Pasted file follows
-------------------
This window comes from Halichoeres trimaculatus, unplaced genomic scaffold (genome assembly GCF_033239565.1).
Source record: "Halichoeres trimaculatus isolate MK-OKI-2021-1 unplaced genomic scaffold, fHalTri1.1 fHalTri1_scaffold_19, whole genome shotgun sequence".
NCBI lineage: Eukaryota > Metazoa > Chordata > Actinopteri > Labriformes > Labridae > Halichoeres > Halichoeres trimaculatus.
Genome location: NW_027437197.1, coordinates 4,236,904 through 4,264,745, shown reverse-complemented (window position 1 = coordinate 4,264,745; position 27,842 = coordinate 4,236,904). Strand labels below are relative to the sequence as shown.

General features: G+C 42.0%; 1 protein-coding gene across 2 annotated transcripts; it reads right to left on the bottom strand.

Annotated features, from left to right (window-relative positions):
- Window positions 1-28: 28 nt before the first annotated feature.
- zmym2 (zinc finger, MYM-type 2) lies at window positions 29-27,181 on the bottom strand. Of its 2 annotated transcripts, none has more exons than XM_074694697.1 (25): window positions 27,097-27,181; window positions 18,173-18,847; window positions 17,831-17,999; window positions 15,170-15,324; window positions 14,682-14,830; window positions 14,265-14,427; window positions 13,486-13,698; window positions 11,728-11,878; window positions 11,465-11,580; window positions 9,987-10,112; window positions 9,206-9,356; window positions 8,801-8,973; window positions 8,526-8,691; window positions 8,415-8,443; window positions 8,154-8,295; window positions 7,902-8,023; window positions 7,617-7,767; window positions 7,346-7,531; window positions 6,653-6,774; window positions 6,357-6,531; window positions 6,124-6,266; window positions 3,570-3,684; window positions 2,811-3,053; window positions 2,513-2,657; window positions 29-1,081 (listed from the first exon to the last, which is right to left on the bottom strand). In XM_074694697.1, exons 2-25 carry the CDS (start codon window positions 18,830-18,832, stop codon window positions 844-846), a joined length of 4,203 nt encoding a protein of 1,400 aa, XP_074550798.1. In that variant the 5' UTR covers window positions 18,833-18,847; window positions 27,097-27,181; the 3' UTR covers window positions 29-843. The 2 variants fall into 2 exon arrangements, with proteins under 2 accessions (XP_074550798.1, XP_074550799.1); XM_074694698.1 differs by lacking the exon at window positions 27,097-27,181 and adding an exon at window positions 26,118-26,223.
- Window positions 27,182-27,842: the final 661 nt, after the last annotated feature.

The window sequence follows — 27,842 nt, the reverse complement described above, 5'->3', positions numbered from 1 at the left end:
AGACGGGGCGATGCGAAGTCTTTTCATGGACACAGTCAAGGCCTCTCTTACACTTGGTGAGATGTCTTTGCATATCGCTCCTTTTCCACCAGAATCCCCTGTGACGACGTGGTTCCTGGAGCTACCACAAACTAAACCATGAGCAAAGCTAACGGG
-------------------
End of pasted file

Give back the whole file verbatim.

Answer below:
This window comes from Halichoeres trimaculatus, unplaced genomic scaffold (genome assembly GCF_033239565.1).
Source record: "Halichoeres trimaculatus isolate MK-OKI-2021-1 unplaced genomic scaffold, fHalTri1.1 fHalTri1_scaffold_19, whole genome shotgun sequence".
NCBI lineage: Eukaryota > Metazoa > Chordata > Actinopteri > Labriformes > Labridae > Halichoeres > Halichoeres trimaculatus.
Genome location: NW_027437197.1, coordinates 4,236,904 through 4,264,745, shown reverse-complemented (window position 1 = coordinate 4,264,745; position 27,842 = coordinate 4,236,904). Strand labels below are relative to the sequence as shown.

General features: G+C 42.0%; 1 protein-coding gene across 2 annotated transcripts; it reads right to left on the bottom strand.

Annotated features, from left to right (window-relative positions):
- Window positions 1-28: 28 nt before the first annotated feature.
- zmym2 (zinc finger, MYM-type 2) lies at window positions 29-27,181 on the bottom strand. Of its 2 annotated transcripts, none has more exons than XM_074694697.1 (25): window positions 27,097-27,181; window positions 18,173-18,847; window positions 17,831-17,999; window positions 15,170-15,324; window positions 14,682-14,830; window positions 14,265-14,427; window positions 13,486-13,698; window positions 11,728-11,878; window positions 11,465-11,580; window positions 9,987-10,112; window positions 9,206-9,356; window positions 8,801-8,973; window positions 8,526-8,691; window positions 8,415-8,443; window positions 8,154-8,295; window positions 7,902-8,023; window positions 7,617-7,767; window positions 7,346-7,531; window positions 6,653-6,774; window positions 6,357-6,531; window positions 6,124-6,266; window positions 3,570-3,684; window positions 2,811-3,053; window positions 2,513-2,657; window positions 29-1,081 (listed from the first exon to the last, which is right to left on the bottom strand). In XM_074694697.1, exons 2-25 carry the CDS (start codon window positions 18,830-18,832, stop codon window positions 844-846), a joined length of 4,203 nt encoding a protein of 1,400 aa, XP_074550798.1. In that variant the 5' UTR covers window positions 18,833-18,847; window positions 27,097-27,181; the 3' UTR covers window positions 29-843. The 2 variants fall into 2 exon arrangements, with proteins under 2 accessions (XP_074550798.1, XP_074550799.1); XM_074694698.1 differs by lacking the exon at window positions 27,097-27,181 and adding an exon at window positions 26,118-26,223.
- Window positions 27,182-27,842: the final 661 nt, after the last annotated feature.

The window sequence follows — 27,842 nt, the reverse complement described above, 5'->3', positions numbered from 1 at the left end:
AGACGGGGCGATGCGAAGTCTTTTCATGGACACAGTCAAGGCCTCTCTTACACTTGGTGAGATGTCTTTGCATATCGCTCCTTTTCCACCAGAATCCCCTGTGACGACGTGGTTCCTGGAGCTACCACAAACTAAACCATGAGCAAAGCTAACGGG